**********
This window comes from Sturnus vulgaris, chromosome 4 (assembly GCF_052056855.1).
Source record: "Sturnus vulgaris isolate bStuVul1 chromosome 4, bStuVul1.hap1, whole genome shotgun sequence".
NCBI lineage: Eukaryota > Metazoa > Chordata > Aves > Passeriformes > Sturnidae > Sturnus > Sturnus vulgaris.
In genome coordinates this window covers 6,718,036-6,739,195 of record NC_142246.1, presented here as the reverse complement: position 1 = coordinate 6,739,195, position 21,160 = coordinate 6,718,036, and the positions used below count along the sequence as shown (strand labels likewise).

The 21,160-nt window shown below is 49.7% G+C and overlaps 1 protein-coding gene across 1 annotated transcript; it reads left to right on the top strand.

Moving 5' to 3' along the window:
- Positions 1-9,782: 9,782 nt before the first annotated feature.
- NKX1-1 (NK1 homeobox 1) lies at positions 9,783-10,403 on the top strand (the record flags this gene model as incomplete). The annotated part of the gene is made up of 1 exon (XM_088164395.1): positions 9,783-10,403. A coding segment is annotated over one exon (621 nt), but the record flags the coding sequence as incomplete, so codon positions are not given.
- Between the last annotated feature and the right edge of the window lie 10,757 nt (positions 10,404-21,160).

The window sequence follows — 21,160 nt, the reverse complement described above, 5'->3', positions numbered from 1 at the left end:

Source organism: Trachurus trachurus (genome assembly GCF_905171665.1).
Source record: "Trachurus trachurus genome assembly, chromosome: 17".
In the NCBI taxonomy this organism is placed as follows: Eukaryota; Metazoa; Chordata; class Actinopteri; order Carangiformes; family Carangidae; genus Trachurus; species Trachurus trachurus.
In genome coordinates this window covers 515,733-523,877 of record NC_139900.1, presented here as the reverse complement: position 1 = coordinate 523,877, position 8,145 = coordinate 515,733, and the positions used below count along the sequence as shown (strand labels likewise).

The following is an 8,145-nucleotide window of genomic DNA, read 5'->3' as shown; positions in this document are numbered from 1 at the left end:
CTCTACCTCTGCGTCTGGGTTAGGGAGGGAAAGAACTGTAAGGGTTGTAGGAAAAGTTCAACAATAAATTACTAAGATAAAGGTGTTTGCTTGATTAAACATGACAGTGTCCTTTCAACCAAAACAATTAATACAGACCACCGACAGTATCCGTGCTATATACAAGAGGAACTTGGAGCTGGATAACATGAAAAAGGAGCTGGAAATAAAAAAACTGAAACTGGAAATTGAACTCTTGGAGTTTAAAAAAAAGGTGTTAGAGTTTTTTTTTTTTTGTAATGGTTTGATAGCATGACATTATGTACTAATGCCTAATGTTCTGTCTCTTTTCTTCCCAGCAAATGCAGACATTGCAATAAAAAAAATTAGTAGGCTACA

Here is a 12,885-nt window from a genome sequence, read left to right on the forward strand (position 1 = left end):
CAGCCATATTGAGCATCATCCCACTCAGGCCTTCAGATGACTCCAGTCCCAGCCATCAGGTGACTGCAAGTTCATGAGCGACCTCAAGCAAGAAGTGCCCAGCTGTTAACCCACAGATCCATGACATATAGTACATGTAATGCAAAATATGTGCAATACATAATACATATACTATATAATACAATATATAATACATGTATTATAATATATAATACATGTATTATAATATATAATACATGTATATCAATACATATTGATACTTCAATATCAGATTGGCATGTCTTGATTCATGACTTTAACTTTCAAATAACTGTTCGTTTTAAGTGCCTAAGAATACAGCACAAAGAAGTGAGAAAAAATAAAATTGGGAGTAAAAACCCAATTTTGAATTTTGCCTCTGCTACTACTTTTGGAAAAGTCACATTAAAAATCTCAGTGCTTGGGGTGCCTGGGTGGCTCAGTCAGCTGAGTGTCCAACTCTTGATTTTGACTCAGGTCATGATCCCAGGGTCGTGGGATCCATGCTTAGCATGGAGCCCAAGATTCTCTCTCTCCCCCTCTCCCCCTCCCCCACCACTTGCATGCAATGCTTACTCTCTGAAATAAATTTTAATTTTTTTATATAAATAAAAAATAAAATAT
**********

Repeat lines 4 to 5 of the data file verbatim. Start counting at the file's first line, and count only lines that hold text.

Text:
In genome coordinates this window covers 6,718,036-6,739,195 of record NC_142246.1, presented here as the reverse complement: position 1 = coordinate 6,739,195, position 21,160 = coordinate 6,718,036, and the positions used below count along the sequence as shown (strand labels likewise).

The 21,160-nt window shown below is 49.7% G+C and overlaps 1 protein-coding gene across 1 annotated transcript; it reads left to right on the top strand.